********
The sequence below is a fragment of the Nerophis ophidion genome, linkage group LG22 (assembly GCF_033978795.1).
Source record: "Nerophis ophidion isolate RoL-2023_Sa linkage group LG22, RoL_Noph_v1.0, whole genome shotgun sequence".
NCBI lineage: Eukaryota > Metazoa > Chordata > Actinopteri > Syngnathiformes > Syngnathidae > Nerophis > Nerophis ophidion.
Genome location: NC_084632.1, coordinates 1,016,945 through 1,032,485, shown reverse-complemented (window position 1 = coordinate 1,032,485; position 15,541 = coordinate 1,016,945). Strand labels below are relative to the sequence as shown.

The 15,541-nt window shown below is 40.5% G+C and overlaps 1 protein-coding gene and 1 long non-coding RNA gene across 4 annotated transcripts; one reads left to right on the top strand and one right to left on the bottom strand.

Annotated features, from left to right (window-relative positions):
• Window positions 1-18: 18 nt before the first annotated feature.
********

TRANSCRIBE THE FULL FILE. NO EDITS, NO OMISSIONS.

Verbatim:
The sequence below is a fragment of the Nerophis ophidion genome, linkage group LG22 (assembly GCF_033978795.1).
Source record: "Nerophis ophidion isolate RoL-2023_Sa linkage group LG22, RoL_Noph_v1.0, whole genome shotgun sequence".
NCBI lineage: Eukaryota > Metazoa > Chordata > Actinopteri > Syngnathiformes > Syngnathidae > Nerophis > Nerophis ophidion.
Genome location: NC_084632.1, coordinates 1,016,945 through 1,032,485, shown reverse-complemented (window position 1 = coordinate 1,032,485; position 15,541 = coordinate 1,016,945). Strand labels below are relative to the sequence as shown.

The 15,541-nt window shown below is 40.5% G+C and overlaps 1 protein-coding gene and 1 long non-coding RNA gene across 4 annotated transcripts; one reads left to right on the top strand and one right to left on the bottom strand.

Annotated features, from left to right (window-relative positions):
• Window positions 1-18: 18 nt before the first annotated feature.